the several virtues exhibited by this anthology, intelligent
and thoughtful programming ranks high.
the liner-notes Hopkinson Smith refers to the anthology as a
passage through time, criss-crossing from the Baroque back to
the Renaissance and to the Baroque again. This is also true
of the performances per se which were made over a period
of more than twenty years.
the less dedicated listener, twenty-one tracks of Renaissance
and Baroque music for lute and allied instruments has
a propensity for sameness and ennui. To add variety, contrast
and engender greater interest, Hopkinson Smith has not only
chosen programme items carefully but employed some other interesting
innovations: two differently strung Baroque lutes,
three different Renaissance lutes, a vihuela, and a Baroque
guitar are used. This combination produces some interesting
and welcomed contrasts: Canarios by Fransisco Guerau (18) is played on a Baroque guitar while the following
track, Le Cascade by Le Vieux Gaultier,
is played on an eleven-course Baroque lute.
review disc comprises solo performances with the exception of
another delightful contrast: Largo from Bernhard Joachim Hagen’s concerto in A
major (12) for lute, two violins, viola and cello.
Hopkinson Smith is universally acknowledged
as one of the finest lute and allied instrument players. Born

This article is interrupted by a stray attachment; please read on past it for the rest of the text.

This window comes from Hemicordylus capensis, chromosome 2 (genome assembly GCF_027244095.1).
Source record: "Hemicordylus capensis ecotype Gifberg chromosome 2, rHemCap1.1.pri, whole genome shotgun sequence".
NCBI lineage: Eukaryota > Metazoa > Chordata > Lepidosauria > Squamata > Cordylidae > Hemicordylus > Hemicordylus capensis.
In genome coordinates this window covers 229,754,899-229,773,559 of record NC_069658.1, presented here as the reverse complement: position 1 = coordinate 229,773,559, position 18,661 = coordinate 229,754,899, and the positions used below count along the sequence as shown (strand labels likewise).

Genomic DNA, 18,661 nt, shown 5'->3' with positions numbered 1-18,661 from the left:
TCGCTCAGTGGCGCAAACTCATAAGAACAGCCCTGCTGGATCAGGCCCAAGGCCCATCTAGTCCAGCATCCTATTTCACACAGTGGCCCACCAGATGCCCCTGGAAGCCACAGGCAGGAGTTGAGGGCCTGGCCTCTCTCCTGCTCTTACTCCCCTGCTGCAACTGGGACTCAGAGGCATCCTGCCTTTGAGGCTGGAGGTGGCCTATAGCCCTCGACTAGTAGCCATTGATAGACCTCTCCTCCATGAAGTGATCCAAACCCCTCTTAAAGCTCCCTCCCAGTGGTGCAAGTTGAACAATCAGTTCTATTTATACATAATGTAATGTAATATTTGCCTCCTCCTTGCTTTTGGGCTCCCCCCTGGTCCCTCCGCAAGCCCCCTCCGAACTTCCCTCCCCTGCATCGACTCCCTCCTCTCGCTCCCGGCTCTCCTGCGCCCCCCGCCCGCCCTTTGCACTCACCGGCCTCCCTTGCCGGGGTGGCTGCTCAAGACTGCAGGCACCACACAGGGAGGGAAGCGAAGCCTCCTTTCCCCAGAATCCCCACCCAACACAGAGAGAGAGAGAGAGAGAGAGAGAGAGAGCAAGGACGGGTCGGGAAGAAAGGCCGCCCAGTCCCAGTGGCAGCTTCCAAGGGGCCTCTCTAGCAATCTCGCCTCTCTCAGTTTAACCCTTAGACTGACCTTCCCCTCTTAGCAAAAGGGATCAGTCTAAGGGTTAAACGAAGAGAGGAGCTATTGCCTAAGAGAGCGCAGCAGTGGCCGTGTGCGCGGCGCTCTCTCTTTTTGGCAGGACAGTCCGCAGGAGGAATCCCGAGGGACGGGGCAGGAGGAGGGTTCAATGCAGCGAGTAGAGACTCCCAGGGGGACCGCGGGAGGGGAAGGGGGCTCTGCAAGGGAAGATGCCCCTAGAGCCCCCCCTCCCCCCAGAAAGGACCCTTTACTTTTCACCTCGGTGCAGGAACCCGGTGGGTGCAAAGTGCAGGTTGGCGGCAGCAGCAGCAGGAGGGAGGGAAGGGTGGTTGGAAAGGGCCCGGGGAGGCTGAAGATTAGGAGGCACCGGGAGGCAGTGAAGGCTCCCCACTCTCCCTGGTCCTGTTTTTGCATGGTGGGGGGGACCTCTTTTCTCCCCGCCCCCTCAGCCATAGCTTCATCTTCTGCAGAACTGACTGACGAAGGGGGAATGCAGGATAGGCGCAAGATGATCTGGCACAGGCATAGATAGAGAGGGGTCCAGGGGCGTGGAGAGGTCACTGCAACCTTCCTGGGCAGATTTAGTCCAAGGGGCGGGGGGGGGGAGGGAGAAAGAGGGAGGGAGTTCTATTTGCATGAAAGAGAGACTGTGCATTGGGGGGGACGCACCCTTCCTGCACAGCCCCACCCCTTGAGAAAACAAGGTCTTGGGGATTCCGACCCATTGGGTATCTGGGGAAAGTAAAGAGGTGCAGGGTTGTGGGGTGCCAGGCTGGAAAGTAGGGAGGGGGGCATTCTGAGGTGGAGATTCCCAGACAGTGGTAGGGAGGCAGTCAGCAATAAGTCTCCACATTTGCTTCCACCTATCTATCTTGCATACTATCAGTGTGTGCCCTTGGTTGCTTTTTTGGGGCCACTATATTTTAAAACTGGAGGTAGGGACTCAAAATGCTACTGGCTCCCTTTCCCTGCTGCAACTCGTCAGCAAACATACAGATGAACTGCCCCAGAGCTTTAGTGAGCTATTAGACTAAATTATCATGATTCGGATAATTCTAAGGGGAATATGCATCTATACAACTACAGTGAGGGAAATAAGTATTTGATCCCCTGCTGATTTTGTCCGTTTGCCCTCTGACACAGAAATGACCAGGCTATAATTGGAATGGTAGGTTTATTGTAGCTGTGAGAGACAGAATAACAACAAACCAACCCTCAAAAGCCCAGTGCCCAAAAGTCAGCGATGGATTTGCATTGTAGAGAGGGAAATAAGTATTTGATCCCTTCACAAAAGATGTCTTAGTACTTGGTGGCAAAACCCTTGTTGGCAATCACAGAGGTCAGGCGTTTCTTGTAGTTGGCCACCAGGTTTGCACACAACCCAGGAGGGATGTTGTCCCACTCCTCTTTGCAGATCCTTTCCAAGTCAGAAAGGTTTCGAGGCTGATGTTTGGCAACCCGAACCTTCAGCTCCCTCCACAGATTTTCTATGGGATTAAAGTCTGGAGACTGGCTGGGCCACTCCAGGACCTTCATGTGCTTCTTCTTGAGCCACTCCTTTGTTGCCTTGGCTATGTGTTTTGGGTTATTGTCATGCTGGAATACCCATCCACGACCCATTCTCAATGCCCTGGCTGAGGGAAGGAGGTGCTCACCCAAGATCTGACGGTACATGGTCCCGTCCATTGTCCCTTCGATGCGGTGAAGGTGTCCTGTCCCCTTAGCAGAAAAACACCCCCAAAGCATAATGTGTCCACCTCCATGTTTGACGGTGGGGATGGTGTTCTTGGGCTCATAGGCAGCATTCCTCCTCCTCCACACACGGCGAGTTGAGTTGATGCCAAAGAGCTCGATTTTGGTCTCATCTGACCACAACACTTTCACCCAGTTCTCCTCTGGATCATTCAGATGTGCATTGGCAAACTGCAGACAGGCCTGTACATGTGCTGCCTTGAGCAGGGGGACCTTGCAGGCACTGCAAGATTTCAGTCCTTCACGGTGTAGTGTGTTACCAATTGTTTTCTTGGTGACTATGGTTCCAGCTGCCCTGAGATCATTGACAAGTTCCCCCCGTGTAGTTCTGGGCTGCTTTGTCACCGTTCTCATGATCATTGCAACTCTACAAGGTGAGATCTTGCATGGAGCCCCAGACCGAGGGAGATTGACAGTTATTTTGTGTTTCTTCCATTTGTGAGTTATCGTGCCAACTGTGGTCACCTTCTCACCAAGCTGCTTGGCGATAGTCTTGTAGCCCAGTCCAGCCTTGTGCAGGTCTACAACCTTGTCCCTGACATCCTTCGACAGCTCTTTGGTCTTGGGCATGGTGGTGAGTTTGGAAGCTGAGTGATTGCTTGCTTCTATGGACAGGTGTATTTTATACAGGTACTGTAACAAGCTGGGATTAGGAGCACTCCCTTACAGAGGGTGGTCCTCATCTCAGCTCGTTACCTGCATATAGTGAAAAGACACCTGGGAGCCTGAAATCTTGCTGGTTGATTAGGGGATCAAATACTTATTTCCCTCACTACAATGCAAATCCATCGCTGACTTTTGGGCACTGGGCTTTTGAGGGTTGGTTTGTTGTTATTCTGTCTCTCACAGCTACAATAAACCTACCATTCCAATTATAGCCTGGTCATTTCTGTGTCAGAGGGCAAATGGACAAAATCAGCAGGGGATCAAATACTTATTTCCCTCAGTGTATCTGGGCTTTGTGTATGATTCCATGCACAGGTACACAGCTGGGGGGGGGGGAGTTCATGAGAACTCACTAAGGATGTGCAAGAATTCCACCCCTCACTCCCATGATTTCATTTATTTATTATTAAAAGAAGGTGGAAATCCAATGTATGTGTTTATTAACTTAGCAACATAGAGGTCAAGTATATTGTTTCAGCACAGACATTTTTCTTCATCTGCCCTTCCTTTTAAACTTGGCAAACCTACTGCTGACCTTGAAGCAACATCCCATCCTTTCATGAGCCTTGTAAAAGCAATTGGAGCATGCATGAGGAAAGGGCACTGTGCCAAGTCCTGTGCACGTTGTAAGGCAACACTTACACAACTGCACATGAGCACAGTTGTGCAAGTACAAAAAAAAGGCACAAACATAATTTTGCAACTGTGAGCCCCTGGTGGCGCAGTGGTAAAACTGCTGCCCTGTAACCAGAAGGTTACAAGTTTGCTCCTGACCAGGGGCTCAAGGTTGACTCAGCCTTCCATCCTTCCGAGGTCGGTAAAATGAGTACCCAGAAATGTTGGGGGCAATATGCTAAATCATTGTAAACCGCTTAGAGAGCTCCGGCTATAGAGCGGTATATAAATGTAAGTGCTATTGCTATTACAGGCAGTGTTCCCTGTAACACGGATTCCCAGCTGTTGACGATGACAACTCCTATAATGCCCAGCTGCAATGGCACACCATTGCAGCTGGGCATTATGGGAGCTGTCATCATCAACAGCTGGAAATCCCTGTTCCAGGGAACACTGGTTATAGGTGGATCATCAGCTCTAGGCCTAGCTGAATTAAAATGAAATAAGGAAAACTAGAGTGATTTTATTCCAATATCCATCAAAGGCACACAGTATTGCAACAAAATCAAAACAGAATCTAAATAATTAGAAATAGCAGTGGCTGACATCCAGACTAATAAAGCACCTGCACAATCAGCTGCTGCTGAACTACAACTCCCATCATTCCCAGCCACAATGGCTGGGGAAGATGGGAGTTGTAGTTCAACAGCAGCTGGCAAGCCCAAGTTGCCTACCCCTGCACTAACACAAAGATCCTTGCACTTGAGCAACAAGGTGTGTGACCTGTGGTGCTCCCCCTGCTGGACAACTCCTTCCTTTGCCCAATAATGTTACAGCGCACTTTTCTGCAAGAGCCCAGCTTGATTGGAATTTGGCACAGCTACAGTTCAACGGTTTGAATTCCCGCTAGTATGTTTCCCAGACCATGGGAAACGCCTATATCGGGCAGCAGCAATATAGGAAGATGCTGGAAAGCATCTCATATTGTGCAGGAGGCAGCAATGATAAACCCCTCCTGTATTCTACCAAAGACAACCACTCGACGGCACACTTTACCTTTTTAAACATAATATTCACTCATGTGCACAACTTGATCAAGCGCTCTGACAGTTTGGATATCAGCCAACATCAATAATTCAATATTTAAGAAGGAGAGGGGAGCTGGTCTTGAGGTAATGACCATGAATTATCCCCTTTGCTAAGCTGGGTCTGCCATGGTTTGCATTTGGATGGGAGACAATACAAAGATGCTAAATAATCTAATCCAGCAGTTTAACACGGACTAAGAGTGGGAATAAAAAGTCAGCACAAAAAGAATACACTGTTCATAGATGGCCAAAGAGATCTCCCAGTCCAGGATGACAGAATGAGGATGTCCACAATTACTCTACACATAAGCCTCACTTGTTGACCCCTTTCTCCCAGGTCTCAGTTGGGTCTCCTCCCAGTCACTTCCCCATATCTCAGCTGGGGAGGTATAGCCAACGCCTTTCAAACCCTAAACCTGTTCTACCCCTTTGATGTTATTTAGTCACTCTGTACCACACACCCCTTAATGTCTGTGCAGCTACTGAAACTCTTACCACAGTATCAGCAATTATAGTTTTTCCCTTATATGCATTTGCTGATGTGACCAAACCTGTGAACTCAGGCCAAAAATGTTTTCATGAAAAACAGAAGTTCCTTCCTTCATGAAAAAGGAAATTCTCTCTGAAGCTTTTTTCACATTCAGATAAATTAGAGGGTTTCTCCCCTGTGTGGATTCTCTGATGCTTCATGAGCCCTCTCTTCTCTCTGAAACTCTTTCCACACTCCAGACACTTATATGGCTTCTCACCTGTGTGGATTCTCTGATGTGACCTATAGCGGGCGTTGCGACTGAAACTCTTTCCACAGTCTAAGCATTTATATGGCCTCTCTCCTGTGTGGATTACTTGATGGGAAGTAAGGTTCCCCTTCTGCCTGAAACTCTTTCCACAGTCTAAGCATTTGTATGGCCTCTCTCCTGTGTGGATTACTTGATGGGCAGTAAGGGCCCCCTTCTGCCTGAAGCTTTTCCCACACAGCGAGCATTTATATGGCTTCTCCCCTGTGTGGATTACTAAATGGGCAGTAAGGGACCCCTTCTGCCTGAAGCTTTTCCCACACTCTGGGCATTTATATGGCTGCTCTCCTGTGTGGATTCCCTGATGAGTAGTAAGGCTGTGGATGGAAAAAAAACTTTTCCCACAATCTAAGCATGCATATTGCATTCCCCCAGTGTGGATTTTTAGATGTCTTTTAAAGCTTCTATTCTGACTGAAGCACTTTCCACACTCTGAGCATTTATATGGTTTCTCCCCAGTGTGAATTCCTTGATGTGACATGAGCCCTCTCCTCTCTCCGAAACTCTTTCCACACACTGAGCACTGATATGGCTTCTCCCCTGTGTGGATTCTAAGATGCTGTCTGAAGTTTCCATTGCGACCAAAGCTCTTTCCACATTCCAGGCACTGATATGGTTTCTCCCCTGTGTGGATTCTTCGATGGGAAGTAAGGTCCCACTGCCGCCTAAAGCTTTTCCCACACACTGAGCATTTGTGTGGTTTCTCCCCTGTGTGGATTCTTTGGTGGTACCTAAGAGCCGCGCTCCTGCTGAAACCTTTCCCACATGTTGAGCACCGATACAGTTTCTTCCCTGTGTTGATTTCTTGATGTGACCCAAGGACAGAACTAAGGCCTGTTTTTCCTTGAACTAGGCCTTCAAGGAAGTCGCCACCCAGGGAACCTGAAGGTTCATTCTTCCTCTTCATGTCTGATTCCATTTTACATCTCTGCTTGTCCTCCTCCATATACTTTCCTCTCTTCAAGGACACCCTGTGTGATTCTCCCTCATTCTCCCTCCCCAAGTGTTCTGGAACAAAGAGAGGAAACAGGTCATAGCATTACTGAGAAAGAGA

in 1946 he graduated from Harvard with honours in music in 1972.
The next year he went to Europe to study with Emilio Pujol in Catalonia and Eugen
Dombois in Switzerland. He subsequently became involved in numerous chamber music projects
including the foundation of the ensemble Hespérion
XX. This ten-year collaboration in collective music-making complemented
his career as a soloist.
playing is very enjoyable and of the highest standard. In the
year 2000 Hopkinson Smith released a recording of his lute arrangements
of the J.S. Bach Partitas and Sonatas for solo violin.
The Gramophone magazine nominated this recording as ‘
the best recording of these works on any instrument.’
the review disc presents three tracks from Bach’s works for
solo violin: Tempo di Borrea
from BWV 1002 (1); Adagio from Sonata I, BWV 1001(15) and
the last track (21), Prelude from the Partita III, BWV 1006.
I am not familiar with the aforementioned recording, but based
on the review disc, cannot be so definitive
as The Gramophone. Well played as these pieces are, one
is pressed to place the renditions above original versions played
on the violin by such fine players as John Holloway (ECM New
Series 1909/10 476 3152). While a number of excellent recorded
renditions of these works on violin existed in 2000, Holloway’s
version is a more recent addition to the catalogue.
review disc is the most enjoyable and entertaining recording
of music for lute and allied instruments that I have yet encountered.